Ability to Wage ‘Long War’ Is Key To Pentagon Plan - Conventional Tactics De-Emphasized
By Ann Scott Tyson
The Pentagon, readying for what it calls a “long war,” yesterday laid out a new 20-year defense strategy that envisions U.S. troops deployed, often clandestinely, in dozens of countries at once to fight terrorism and other nontraditional threats.
Major initiatives include a 15 percent boost in the number of elite U.S. troops known as Special Operations Forces, a near-doubling of the capacity of unmanned aerial drones to gather intelligence, a $1.5 billion investment to counter a biological attack, and the creation of special teams to find, track and defuse nuclear bombs and other catastrophic weapons.
China is singled out as having “the greatest potential to compete militarily with the United States,” and the strategy in response calls for accelerating the fielding of a new Air Force long-range strike force, as well as for building undersea warfare capabilities.
The latest top-level reassessment of strategy, or Quadrennial Defense Review (QDR), is the first to fully take stock of the starkly expanded missions of the U.S. military — both in fighting wars abroad and defending the homeland — since the Sept. 11, 2001, terrorist attacks.
The review, the third since Congress required the exercise in the 1990s, has been widely anticipated because Donald H. Rumsfeld is the first defense secretary to conduct one with the benefit of four years’ experience in office. Rumsfeld issued the previous QDR in a hastily redrafted form days after the 2001 strikes.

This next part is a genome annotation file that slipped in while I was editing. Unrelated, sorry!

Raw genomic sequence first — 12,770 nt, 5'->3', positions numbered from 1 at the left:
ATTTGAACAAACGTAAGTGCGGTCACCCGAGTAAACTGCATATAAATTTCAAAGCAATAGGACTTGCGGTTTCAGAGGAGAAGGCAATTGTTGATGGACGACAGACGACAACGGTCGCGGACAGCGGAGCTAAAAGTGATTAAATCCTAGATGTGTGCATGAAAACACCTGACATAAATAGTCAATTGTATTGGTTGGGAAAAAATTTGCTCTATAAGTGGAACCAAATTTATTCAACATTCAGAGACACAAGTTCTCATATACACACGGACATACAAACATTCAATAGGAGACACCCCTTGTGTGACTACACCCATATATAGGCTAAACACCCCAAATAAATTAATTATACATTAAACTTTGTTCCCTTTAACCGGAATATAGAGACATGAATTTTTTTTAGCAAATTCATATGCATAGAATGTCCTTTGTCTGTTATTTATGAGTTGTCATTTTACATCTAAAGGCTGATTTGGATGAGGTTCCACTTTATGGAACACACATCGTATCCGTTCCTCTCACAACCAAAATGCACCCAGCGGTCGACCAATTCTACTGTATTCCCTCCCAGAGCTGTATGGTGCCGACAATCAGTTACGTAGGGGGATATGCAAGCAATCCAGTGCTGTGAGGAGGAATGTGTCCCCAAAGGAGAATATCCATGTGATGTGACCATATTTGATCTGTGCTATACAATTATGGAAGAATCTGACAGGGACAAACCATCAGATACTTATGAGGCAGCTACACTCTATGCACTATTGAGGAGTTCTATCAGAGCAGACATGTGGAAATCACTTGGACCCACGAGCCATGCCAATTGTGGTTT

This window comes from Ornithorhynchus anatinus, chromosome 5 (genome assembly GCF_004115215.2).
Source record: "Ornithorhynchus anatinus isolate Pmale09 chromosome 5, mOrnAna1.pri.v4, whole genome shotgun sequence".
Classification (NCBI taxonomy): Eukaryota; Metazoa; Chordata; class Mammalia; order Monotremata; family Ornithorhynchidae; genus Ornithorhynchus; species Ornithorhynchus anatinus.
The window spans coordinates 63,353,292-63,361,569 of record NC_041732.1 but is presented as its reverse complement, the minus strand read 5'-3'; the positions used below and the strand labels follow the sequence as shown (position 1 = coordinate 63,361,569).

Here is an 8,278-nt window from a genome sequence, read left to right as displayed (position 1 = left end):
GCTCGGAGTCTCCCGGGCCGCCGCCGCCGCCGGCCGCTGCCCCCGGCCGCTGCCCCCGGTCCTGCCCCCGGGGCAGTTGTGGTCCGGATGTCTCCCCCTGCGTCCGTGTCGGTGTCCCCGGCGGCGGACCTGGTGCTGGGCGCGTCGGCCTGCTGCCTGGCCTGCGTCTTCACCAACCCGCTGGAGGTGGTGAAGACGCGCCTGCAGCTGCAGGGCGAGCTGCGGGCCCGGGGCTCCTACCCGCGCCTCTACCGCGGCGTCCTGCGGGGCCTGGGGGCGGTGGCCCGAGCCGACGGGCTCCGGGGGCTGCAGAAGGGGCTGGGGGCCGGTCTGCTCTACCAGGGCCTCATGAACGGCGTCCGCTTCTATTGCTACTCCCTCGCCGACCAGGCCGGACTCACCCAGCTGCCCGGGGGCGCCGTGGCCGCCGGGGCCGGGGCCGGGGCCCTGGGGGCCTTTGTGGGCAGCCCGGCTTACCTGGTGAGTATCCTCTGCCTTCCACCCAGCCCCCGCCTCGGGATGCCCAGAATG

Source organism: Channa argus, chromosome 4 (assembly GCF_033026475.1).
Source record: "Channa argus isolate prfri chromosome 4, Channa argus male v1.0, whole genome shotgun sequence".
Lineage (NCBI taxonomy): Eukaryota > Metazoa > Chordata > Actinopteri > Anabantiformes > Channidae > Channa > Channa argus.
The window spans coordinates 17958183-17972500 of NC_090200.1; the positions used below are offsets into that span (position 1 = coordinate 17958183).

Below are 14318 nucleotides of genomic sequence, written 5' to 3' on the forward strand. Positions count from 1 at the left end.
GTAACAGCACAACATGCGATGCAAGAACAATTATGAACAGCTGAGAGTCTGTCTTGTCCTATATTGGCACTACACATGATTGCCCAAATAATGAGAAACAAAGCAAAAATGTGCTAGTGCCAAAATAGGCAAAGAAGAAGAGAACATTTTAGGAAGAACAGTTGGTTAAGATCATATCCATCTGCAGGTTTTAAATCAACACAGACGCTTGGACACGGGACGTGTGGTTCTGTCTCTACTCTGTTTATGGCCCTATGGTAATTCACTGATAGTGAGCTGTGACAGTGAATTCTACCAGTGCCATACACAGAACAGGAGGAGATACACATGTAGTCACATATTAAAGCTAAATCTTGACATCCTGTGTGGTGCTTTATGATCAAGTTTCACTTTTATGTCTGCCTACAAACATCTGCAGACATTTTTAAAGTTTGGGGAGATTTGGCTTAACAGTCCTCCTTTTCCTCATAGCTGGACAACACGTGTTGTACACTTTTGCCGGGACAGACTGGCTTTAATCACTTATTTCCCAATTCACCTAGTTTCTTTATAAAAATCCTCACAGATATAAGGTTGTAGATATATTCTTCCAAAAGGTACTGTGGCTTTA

The new strategy, summarized in a 92-page report, is a road map for allocating defense resources. It draws heavily on the lessons learned by the U.S. military since 2001 in Iraq, Afghanistan and counterterrorism operations. The strategy significantly refines the formula — known as the “force planning construct” — for the types of major contingencies the U.S. military must be ready to handle.
Under the 2001 review, the Pentagon planned to be able to “swiftly defeat” two adversaries in overlapping military campaigns, with the option of overthrowing a hostile government in one. In the new strategy, one of those two campaigns can be a large-scale, prolonged “irregular” conflict, such as the counterinsurgency in Iraq.
In the 2001 strategy, the U.S. military was to be capable of conducting operations in four regions abroad — Europe, the Middle East, the “Asian littoral” and Northeast Asia. But the new plan states that the past four years demonstrated the need for U.S. forces to “operate around the globe, and not only in and from the four regions.”
Yet, although the Pentagon’s future course is ambitious in directing that U.S. forces become more versatile, agile and capable of tackling a far wider range of missions, it calls for no net increases in troop levels and seeks no dramatic cuts or additions to currently planned weapons systems.
For example, the active-duty Army will revert by 2011 to its pre-2001 manpower of 482,400, with the additional Army Special Operations Forces incorporated in that number, defense officials said. The Air Force will reduce its strength by about 40,000 personnel.
Moreover, the review’s key assumptions betray what Pentagon leaders acknowledge is a certain humility regarding the Defense Department’s uncertainty about what the world will look like over the next five, 10 or 20 years, as well as its realization that the U.S. military cannot attain victory alone.